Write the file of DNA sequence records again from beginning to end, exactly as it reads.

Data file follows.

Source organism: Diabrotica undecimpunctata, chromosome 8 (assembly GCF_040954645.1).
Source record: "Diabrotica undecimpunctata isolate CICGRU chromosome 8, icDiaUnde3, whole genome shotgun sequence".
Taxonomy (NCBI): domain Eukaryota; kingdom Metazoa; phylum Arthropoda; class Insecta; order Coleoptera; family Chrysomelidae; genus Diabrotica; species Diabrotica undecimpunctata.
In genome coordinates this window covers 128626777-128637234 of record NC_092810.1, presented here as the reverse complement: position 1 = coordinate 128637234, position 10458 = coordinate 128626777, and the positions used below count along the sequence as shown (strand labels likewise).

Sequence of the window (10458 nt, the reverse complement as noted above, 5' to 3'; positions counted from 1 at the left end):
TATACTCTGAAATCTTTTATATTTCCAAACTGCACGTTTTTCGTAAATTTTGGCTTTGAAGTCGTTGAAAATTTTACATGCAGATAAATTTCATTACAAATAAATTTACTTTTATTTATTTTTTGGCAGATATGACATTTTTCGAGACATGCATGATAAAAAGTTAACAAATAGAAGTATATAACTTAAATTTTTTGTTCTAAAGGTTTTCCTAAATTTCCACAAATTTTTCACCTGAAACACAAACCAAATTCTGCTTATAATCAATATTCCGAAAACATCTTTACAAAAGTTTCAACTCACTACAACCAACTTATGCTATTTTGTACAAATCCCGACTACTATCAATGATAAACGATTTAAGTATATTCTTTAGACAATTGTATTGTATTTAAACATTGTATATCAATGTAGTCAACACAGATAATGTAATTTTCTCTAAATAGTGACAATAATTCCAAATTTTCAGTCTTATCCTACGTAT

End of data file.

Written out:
Source organism: Diabrotica undecimpunctata, chromosome 8 (assembly GCF_040954645.1).
Source record: "Diabrotica undecimpunctata isolate CICGRU chromosome 8, icDiaUnde3, whole genome shotgun sequence".
Taxonomy (NCBI): domain Eukaryota; kingdom Metazoa; phylum Arthropoda; class Insecta; order Coleoptera; family Chrysomelidae; genus Diabrotica; species Diabrotica undecimpunctata.
In genome coordinates this window covers 128626777-128637234 of record NC_092810.1, presented here as the reverse complement: position 1 = coordinate 128637234, position 10458 = coordinate 128626777, and the positions used below count along the sequence as shown (strand labels likewise).

Sequence of the window (10458 nt, the reverse complement as noted above, 5' to 3'; positions counted from 1 at the left end):
TATACTCTGAAATCTTTTATATTTCCAAACTGCACGTTTTTCGTAAATTTTGGCTTTGAAGTCGTTGAAAATTTTACATGCAGATAAATTTCATTACAAATAAATTTACTTTTATTTATTTTTTGGCAGATATGACATTTTTCGAGACATGCATGATAAAAAGTTAACAAATAGAAGTATATAACTTAAATTTTTTGTTCTAAAGGTTTTCCTAAATTTCCACAAATTTTTCACCTGAAACACAAACCAAATTCTGCTTATAATCAATATTCCGAAAACATCTTTACAAAAGTTTCAACTCACTACAACCAACTTATGCTATTTTGTACAAATCCCGACTACTATCAATGATAAACGATTTAAGTATATTCTTTAGACAATTGTATTGTATTTAAACATTGTATATCAATGTAGTCAACACAGATAATGTAATTTTCTCTAAATAGTGACAATAATTCCAAATTTTCAGTCTTATCCTACGTAT